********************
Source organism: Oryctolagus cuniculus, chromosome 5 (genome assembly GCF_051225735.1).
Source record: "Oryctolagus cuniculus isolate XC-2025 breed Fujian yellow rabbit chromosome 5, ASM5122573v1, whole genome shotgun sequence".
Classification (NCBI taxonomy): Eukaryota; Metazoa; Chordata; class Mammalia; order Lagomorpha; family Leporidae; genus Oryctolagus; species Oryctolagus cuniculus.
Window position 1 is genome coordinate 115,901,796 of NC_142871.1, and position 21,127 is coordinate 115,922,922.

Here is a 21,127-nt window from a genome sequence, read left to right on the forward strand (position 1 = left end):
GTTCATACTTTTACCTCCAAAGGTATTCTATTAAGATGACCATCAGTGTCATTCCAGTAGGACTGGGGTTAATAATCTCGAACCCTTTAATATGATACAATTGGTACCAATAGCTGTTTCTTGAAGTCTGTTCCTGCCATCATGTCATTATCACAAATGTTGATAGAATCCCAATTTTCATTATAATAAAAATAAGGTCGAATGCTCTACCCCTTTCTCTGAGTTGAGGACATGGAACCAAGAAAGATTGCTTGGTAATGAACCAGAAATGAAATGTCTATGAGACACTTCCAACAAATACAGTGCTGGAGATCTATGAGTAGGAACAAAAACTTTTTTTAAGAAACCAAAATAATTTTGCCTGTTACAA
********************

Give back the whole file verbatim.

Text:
Source organism: Oryctolagus cuniculus, chromosome 5 (genome assembly GCF_051225735.1).
Source record: "Oryctolagus cuniculus isolate XC-2025 breed Fujian yellow rabbit chromosome 5, ASM5122573v1, whole genome shotgun sequence".
Classification (NCBI taxonomy): Eukaryota; Metazoa; Chordata; class Mammalia; order Lagomorpha; family Leporidae; genus Oryctolagus; species Oryctolagus cuniculus.
Window position 1 is genome coordinate 115,901,796 of NC_142871.1, and position 21,127 is coordinate 115,922,922.

Here is a 21,127-nt window from a genome sequence, read left to right on the forward strand (position 1 = left end):
GTTCATACTTTTACCTCCAAAGGTATTCTATTAAGATGACCATCAGTGTCATTCCAGTAGGACTGGGGTTAATAATCTCGAACCCTTTAATATGATACAATTGGTACCAATAGCTGTTTCTTGAAGTCTGTTCCTGCCATCATGTCATTATCACAAATGTTGATAGAATCCCAATTTTCATTATAATAAAAATAAGGTCGAATGCTCTACCCCTTTCTCTGAGTTGAGGACATGGAACCAAGAAAGATTGCTTGGTAATGAACCAGAAATGAAATGTCTATGAGACACTTCCAACAAATACAGTGCTGGAGATCTATGAGTAGGAACAAAAACTTTTTTTAAGAAACCAAAATAATTTTGCCTGTTACAA